The gorge of a cat, for instance, will rise at the smell of a mouse or a piece of raw flesh, but not at the aroma of fruit. If a man can take delight in pouncing upon a bird, tear its still living body apart with his teeth, sucking the warm blood, one might infer that Nature had provided him with carnivorous instinct, but the very thought of doing such a thing makes him shudder. On the other hand, a bunch of luscious grapes makes his mouth water, and even in the absence of hunger, he will eat fruit to gratify taste.[5)]

Some scientists disagree with the above analysis.

They assert that people's natural diet is omnivorous, based on both flesh and vegetarian foods. They point to the many years that our ancestors have eaten meat and the fact that primates, the animals whose systems are closest to ours, have been observed to eat meat.

In response:

1. Certainly people have eaten meat for at least thousands of years. According to the Bible, after first giving people a vegetarian diet (Genesis 1:29), as a concession to human weakness, God gave people permission to eat meat in the time of Noah (Genesis 9:3). Just as an automobile will travel on a fuel which is not most suitable to it, people can live on a diet that is not ideal. The issue is not what people eat now and have eaten in the past, but the diet that is healthiest for people and is most consistent with our anatomy, physiology, and instincts. It should also be noted that a significant portion of people throughout history either ate no meat at all or ate it only on rare occasions. In addition, meat contains no essential nutrients that cannot be obtained from plant sources.

(2) With regard to primates eating meat, this issue has been hotly debated. Some species have never been observed to do so. Jane Goodall's studies of apes showed that meat eating incidents were extremely rare, and they were unusual and atypical of the species in general, occurring in un-chimplike surroundings. The staple diet of primates is vegetarian.

(A detailed analysis of this entire issue can be found in chapter 3, "The Aberrant Ape", in Food for a Future by Jon Wynne-Tyson (Thorsons, 1988).)

Even if people are naturally omnivorous, this means that we have a choice in our diet in terms of whether or not to eat meat. And it still leaves all the ethical arguments - compassion for animals, helping the hungry, protecting the environment - on the side of vegetarianism. Also, if we define our "natural" diet as that which is best for our health, there is abundant evidence that points to vegetarianism as our natural diet.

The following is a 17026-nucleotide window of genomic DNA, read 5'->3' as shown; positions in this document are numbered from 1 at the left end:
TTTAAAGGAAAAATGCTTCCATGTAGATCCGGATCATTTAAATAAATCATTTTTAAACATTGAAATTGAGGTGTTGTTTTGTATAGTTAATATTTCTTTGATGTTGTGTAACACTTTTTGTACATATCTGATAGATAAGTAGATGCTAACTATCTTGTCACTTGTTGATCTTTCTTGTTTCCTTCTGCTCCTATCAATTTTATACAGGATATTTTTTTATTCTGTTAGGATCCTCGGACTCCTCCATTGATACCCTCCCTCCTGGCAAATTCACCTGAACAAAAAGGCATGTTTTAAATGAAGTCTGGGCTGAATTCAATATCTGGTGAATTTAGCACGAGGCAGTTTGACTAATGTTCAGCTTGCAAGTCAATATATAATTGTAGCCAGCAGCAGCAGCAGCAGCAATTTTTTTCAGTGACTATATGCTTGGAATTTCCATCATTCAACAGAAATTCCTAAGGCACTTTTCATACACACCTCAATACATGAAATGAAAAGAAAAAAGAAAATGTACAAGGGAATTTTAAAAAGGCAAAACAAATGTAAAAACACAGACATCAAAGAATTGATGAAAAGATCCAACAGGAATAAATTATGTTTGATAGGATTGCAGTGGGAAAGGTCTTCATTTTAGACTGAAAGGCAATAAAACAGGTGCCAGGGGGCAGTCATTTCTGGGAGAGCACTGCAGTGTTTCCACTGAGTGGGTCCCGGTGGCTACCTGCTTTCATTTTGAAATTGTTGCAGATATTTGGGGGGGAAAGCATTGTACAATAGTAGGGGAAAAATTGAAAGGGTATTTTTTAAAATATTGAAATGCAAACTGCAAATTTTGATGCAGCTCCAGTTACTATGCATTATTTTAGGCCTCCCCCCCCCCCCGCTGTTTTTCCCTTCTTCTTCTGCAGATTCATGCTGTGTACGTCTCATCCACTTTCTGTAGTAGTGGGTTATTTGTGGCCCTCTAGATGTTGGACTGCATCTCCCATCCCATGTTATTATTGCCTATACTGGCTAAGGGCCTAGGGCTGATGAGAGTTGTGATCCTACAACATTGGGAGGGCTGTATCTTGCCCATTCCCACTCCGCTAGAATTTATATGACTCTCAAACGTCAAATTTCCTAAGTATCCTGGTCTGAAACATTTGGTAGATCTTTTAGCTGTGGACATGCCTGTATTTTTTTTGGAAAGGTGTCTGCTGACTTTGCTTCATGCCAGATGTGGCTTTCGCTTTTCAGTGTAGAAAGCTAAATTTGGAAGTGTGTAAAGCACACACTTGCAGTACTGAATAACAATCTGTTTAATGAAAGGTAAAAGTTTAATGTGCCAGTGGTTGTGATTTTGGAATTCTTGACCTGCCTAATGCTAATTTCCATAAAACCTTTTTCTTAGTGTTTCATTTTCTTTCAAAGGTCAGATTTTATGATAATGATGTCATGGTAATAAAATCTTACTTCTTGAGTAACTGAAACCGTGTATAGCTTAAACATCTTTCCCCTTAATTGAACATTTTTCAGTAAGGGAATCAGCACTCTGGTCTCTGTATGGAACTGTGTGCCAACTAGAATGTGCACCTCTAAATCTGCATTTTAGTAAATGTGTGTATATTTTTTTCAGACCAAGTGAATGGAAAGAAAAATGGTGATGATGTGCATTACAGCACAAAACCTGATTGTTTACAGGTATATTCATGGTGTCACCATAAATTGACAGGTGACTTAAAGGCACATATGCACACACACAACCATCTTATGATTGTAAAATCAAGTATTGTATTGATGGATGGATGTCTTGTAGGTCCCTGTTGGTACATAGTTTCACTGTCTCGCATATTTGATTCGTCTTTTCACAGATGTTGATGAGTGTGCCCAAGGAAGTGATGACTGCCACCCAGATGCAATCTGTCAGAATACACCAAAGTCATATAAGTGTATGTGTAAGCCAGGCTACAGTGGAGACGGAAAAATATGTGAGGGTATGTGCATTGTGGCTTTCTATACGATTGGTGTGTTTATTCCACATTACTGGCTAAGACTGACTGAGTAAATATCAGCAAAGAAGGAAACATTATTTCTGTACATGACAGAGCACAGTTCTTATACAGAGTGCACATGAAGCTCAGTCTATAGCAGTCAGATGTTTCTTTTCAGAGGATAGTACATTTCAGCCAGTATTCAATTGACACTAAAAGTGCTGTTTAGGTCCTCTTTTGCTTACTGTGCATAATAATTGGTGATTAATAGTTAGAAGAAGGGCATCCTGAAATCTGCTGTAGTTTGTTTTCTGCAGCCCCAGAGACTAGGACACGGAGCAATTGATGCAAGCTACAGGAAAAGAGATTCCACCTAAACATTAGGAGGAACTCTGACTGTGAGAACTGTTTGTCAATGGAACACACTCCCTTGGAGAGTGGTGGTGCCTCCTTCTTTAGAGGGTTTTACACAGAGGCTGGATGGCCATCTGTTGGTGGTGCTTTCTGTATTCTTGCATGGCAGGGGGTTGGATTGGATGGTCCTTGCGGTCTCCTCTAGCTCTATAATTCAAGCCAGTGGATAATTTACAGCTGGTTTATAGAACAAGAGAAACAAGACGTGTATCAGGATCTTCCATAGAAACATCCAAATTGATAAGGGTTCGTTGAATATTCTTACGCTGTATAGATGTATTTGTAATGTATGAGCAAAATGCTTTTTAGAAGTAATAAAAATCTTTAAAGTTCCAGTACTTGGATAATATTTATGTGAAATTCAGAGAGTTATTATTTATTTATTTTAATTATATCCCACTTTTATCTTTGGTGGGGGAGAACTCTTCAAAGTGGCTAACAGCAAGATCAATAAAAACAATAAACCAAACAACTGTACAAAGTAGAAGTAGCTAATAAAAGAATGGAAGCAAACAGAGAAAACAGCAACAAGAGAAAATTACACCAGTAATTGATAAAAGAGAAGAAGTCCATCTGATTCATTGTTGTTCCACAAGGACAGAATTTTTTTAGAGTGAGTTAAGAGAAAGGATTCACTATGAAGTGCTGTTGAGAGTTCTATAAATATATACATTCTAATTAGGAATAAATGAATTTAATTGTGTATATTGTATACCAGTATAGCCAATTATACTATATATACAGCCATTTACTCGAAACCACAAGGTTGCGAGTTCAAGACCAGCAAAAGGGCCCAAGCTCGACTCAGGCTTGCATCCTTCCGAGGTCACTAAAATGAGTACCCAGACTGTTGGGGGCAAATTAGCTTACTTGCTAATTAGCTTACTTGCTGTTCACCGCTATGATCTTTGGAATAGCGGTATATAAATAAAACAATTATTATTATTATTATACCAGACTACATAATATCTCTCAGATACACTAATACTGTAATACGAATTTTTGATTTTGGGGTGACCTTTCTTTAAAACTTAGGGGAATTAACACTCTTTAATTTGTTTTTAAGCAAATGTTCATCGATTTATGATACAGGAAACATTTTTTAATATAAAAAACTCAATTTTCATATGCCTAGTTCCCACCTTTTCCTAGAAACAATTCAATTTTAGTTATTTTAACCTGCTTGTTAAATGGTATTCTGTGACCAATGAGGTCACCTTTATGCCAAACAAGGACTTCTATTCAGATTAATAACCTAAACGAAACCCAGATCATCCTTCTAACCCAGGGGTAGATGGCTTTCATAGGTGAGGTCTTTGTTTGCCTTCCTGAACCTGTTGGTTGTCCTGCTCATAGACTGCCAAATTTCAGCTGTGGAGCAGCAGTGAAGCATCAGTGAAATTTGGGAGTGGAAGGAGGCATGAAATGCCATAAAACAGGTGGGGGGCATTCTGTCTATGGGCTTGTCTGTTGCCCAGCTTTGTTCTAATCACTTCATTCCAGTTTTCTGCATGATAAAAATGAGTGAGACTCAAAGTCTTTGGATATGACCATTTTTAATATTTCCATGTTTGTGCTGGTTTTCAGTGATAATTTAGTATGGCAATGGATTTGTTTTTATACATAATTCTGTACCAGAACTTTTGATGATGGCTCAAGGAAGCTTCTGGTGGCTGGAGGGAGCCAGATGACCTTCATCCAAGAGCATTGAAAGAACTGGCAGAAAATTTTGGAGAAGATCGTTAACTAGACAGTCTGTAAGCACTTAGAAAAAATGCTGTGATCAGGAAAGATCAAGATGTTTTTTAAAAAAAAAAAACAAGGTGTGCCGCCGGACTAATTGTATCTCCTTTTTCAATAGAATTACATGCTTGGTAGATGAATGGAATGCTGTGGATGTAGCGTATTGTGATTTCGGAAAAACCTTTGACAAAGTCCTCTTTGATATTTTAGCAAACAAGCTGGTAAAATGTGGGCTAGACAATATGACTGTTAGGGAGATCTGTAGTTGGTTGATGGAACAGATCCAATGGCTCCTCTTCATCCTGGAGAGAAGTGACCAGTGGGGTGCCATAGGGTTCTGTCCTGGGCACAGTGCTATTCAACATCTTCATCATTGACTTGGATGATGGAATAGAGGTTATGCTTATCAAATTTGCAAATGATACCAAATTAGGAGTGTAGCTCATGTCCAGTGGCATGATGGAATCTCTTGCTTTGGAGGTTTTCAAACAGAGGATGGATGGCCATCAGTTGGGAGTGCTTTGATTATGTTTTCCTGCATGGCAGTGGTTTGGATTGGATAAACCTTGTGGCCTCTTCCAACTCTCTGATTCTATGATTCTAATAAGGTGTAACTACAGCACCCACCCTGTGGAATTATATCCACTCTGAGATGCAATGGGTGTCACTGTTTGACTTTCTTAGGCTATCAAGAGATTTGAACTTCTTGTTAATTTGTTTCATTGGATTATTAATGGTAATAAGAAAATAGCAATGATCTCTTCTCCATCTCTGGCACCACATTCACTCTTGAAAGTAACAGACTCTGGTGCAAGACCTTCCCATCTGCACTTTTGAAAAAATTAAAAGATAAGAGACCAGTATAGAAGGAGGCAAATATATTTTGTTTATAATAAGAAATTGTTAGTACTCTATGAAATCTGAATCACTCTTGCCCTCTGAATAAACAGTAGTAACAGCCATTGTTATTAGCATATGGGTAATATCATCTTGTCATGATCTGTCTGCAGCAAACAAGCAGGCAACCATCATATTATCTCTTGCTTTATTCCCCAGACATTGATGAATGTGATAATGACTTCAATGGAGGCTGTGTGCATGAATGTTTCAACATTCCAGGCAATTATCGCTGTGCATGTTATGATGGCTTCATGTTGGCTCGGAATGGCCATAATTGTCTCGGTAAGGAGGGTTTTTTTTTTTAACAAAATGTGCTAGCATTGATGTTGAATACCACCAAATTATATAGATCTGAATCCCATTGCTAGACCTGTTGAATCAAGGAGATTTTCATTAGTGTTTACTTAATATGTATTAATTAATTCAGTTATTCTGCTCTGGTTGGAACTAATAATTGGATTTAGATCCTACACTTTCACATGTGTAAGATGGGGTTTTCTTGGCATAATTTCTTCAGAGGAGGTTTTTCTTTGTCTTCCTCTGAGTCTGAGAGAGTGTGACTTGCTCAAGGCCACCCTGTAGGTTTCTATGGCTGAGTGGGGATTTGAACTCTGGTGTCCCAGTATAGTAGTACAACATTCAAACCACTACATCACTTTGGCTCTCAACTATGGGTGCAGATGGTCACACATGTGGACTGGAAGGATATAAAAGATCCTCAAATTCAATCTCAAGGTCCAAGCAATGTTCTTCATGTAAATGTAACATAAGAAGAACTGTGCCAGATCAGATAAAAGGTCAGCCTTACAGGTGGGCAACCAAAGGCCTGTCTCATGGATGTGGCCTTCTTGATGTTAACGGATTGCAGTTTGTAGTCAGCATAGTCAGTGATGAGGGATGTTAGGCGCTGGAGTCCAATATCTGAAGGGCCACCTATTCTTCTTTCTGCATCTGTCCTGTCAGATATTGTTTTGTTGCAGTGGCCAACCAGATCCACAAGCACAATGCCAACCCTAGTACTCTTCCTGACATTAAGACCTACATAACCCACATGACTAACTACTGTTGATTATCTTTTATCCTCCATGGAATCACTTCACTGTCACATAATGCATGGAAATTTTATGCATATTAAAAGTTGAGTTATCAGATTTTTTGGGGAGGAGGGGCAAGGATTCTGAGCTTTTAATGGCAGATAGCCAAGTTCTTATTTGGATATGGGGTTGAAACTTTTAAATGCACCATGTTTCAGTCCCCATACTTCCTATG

After a comprehensive analysis of this issue, a similar conclusion was reached by Sharon Bloyd-Pleshkin in her article, "In Search of Our Basic Diet". [6]. On the question of whether or not people are omnivores, she quotes Dr. Neal Barnard, president of the Physicians Committee for Responsible Medicine: "That depends on what you mean by `omnivore`; Does it mean what you tend to eat? Or what diet you do best on?" So, as Ms. Bloyd-Pleshkin concludes, while human beings are capable of ingesting a wide range of foods, including meat, and while they have been eating meat for the past 2 million years, "modern research shows that we do best on a diet with little or no animal protein and fat." [7]


1. "Facts of Vegetarianism", North American Vegetarian Society pamphlet, (Box 72, Dolgeville, N. Y. 13329), p. 5.

2. Ibid.

3. M. M. Bhamgara, "Yoga and Diet", The Vegetarian Way, Proceedings of the 24th World Vegetarian Congress, Madras, India (1977), p. 137.

4. Barbara Parham, What`s Wrong With Eating Meat? (Denver, Colorado: Ananda Marga Publications, 1979), p. 23.

5. Dr. R. H. Wheldon, No Animal Food (New York: Heath Publishing Co.), p. 50, quoted by Nathaniel Altman, Eating for Life (Wheaton, Illinois: Theosophical Publishing House, 1977), p. 17.

6. Sharon Bloyd-Pleshkin, "In Search of Our basic Diet", Vegetarian Times, Issue 166, (June, 1991), pp. 46-55.

7. Ibid, p. 55.